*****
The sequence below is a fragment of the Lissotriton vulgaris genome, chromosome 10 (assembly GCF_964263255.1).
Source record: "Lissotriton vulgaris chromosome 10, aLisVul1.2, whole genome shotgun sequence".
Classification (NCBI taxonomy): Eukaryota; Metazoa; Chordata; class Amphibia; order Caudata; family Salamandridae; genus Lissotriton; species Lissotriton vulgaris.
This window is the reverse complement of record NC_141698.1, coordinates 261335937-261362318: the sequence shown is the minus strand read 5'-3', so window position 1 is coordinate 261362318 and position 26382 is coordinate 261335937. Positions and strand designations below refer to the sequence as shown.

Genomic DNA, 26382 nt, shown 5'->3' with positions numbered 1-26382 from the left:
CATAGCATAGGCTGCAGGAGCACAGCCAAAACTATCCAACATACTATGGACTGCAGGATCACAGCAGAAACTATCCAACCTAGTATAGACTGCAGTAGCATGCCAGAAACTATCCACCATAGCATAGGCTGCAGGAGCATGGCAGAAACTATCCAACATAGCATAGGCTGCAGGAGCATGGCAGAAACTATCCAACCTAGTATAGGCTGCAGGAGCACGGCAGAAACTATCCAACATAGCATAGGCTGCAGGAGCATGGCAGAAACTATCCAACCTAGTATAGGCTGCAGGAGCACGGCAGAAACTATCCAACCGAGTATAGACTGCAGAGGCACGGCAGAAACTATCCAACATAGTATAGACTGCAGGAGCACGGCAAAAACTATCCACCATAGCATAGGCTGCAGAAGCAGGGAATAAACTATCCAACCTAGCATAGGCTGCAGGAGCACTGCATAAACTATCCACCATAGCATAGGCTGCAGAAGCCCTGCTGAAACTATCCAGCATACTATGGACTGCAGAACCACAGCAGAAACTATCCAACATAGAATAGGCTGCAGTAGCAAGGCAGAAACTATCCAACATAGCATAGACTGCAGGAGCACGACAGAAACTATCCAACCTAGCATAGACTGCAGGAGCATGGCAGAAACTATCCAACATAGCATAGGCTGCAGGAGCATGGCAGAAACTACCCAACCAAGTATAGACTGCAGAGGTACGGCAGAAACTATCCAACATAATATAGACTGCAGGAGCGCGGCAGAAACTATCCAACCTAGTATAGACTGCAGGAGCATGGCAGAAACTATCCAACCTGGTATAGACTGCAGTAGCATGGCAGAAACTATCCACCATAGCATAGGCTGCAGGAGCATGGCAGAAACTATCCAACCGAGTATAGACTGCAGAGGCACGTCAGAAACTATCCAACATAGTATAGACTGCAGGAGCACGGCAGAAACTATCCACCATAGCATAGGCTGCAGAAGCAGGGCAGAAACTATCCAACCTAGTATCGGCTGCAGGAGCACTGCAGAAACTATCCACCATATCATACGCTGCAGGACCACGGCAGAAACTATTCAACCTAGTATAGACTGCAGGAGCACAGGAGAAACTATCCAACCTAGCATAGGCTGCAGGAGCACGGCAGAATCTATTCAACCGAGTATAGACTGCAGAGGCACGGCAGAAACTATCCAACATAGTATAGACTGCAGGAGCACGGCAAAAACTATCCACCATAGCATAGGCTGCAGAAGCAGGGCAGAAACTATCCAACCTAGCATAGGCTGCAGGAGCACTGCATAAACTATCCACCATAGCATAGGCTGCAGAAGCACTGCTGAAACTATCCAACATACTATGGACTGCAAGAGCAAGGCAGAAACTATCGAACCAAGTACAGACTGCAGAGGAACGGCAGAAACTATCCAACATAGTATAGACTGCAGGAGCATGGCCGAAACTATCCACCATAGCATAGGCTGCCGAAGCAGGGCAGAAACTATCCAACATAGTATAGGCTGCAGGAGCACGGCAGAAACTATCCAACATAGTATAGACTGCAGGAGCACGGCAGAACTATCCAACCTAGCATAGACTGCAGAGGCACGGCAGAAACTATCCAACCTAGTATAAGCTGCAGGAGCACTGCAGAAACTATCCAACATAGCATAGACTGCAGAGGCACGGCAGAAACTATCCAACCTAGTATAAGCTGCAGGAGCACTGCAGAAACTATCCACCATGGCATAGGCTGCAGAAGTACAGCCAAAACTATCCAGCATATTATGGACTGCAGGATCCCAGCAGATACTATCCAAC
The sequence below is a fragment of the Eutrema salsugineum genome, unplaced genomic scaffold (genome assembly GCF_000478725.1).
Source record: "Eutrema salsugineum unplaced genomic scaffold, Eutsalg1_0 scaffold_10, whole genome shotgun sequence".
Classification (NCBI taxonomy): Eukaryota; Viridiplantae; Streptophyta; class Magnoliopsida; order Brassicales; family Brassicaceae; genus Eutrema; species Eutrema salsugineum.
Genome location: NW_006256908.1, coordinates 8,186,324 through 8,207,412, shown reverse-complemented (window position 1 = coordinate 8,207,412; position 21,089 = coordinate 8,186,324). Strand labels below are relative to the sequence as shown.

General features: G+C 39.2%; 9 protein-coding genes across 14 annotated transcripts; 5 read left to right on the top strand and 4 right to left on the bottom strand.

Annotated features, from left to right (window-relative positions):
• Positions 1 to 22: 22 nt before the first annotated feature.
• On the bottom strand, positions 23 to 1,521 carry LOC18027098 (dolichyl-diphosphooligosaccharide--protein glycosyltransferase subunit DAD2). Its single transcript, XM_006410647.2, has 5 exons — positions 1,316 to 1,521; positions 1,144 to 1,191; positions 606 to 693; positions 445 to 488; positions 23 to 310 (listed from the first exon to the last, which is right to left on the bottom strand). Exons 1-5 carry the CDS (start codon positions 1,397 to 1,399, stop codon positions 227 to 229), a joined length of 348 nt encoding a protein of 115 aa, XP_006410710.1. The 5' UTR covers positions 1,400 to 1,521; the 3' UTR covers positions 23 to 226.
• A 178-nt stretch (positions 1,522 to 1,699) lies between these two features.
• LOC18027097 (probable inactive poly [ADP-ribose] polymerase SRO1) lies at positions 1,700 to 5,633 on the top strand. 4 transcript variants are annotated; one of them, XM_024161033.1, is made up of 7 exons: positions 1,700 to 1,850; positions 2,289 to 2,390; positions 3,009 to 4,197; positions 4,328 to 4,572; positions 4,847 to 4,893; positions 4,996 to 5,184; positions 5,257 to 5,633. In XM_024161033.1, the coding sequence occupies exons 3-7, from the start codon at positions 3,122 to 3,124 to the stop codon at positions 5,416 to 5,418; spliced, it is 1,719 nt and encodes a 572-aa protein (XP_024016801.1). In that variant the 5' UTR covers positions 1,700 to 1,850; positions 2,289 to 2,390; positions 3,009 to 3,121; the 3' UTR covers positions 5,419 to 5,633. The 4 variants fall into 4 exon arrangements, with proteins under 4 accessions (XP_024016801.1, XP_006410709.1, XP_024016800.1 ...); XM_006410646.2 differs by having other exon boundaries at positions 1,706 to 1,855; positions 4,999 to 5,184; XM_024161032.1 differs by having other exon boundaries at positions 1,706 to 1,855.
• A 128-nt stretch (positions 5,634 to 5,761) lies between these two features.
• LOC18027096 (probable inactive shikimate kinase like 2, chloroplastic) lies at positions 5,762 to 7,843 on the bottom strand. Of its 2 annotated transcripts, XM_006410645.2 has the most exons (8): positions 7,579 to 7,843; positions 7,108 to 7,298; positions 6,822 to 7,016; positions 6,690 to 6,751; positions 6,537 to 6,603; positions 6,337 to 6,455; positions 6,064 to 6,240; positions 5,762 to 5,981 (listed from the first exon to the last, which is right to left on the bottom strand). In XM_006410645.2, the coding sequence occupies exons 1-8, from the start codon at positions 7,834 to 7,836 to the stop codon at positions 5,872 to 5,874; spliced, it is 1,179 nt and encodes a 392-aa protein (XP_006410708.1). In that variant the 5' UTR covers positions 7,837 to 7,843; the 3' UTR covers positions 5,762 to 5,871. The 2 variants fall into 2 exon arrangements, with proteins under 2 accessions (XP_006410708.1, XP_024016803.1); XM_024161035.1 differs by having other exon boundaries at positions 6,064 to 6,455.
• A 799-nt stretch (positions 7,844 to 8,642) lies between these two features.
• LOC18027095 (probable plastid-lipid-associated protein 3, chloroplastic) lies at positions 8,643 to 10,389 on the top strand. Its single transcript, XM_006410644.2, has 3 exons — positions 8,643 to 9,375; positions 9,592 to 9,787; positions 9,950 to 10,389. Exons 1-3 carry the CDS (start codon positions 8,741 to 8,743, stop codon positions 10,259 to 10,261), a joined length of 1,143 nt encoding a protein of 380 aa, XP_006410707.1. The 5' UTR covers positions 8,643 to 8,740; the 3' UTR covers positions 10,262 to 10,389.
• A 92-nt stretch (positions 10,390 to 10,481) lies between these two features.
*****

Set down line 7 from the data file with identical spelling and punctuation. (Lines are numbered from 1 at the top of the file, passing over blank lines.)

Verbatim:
The sequence below is a fragment of the Eutrema salsugineum genome, unplaced genomic scaffold (genome assembly GCF_000478725.1).